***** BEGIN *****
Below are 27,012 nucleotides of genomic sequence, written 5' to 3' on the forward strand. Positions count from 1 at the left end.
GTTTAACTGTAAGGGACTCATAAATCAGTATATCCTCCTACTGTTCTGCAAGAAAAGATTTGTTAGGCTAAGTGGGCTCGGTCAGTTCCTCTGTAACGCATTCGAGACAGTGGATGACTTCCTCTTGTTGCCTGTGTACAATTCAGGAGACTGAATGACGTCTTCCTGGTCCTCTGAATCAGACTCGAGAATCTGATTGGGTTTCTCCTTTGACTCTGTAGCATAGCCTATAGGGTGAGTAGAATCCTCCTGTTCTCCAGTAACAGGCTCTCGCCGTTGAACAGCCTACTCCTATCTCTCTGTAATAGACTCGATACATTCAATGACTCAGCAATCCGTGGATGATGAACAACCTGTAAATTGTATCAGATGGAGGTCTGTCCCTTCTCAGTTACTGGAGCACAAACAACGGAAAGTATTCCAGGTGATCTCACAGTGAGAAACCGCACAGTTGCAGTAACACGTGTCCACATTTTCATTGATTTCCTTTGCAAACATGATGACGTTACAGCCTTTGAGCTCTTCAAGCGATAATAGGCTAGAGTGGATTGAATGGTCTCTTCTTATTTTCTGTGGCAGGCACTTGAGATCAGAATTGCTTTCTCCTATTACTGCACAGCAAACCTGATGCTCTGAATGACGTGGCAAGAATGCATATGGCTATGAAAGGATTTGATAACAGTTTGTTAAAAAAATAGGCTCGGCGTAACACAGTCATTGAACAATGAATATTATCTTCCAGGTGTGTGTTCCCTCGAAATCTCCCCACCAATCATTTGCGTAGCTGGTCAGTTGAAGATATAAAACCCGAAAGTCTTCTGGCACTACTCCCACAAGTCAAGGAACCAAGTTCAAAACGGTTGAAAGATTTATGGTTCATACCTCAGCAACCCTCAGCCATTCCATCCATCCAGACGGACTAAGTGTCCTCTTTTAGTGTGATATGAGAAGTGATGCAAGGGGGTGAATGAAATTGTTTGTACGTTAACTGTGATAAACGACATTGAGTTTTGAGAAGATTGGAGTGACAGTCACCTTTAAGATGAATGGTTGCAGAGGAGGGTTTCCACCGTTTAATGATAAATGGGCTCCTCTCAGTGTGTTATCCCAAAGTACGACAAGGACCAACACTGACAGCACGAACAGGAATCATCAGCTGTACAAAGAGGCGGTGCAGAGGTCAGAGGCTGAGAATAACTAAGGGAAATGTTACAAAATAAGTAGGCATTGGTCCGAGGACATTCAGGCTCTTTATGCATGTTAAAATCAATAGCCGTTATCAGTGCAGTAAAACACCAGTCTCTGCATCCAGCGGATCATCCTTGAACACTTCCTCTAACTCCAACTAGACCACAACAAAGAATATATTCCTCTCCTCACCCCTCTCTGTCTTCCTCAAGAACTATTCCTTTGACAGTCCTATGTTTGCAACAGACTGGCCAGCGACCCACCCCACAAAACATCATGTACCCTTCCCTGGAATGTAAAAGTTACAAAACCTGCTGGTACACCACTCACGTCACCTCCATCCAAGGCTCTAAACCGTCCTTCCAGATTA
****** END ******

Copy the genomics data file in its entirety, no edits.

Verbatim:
Below are 27,012 nucleotides of genomic sequence, written 5' to 3' on the forward strand. Positions count from 1 at the left end.
GTTTAACTGTAAGGGACTCATAAATCAGTATATCCTCCTACTGTTCTGCAAGAAAAGATTTGTTAGGCTAAGTGGGCTCGGTCAGTTCCTCTGTAACGCATTCGAGACAGTGGATGACTTCCTCTTGTTGCCTGTGTACAATTCAGGAGACTGAATGACGTCTTCCTGGTCCTCTGAATCAGACTCGAGAATCTGATTGGGTTTCTCCTTTGACTCTGTAGCATAGCCTATAGGGTGAGTAGAATCCTCCTGTTCTCCAGTAACAGGCTCTCGCCGTTGAACAGCCTACTCCTATCTCTCTGTAATAGACTCGATACATTCAATGACTCAGCAATCCGTGGATGATGAACAACCTGTAAATTGTATCAGATGGAGGTCTGTCCCTTCTCAGTTACTGGAGCACAAACAACGGAAAGTATTCCAGGTGATCTCACAGTGAGAAACCGCACAGTTGCAGTAACACGTGTCCACATTTTCATTGATTTCCTTTGCAAACATGATGACGTTACAGCCTTTGAGCTCTTCAAGCGATAATAGGCTAGAGTGGATTGAATGGTCTCTTCTTATTTTCTGTGGCAGGCACTTGAGATCAGAATTGCTTTCTCCTATTACTGCACAGCAAACCTGATGCTCTGAATGACGTGGCAAGAATGCATATGGCTATGAAAGGATTTGATAACAGTTTGTTAAAAAAATAGGCTCGGCGTAACACAGTCATTGAACAATGAATATTATCTTCCAGGTGTGTGTTCCCTCGAAATCTCCCCACCAATCATTTGCGTAGCTGGTCAGTTGAAGATATAAAACCCGAAAGTCTTCTGGCACTACTCCCACAAGTCAAGGAACCAAGTTCAAAACGGTTGAAAGATTTATGGTTCATACCTCAGCAACCCTCAGCCATTCCATCCATCCAGACGGACTAAGTGTCCTCTTTTAGTGTGATATGAGAAGTGATGCAAGGGGGTGAATGAAATTGTTTGTACGTTAACTGTGATAAACGACATTGAGTTTTGAGAAGATTGGAGTGACAGTCACCTTTAAGATGAATGGTTGCAGAGGAGGGTTTCCACCGTTTAATGATAAATGGGCTCCTCTCAGTGTGTTATCCCAAAGTACGACAAGGACCAACACTGACAGCACGAACAGGAATCATCAGCTGTACAAAGAGGCGGTGCAGAGGTCAGAGGCTGAGAATAACTAAGGGAAATGTTACAAAATAAGTAGGCATTGGTCCGAGGACATTCAGGCTCTTTATGCATGTTAAAATCAATAGCCGTTATCAGTGCAGTAAAACACCAGTCTCTGCATCCAGCGGATCATCCTTGAACACTTCCTCTAACTCCAACTAGACCACAACAAAGAATATATTCCTCTCCTCACCCCTCTCTGTCTTCCTCAAGAACTATTCCTTTGACAGTCCTATGTTTGCAACAGACTGGCCAGCGACCCACCCCACAAAACATCATGTACCCTTCCCTGGAATGTAAAAGTTACAAAACCTGCTGGTACACCACTCACGTCACCTCCATCCAAGGCTCTAAACCGTCCTTCCAGATTA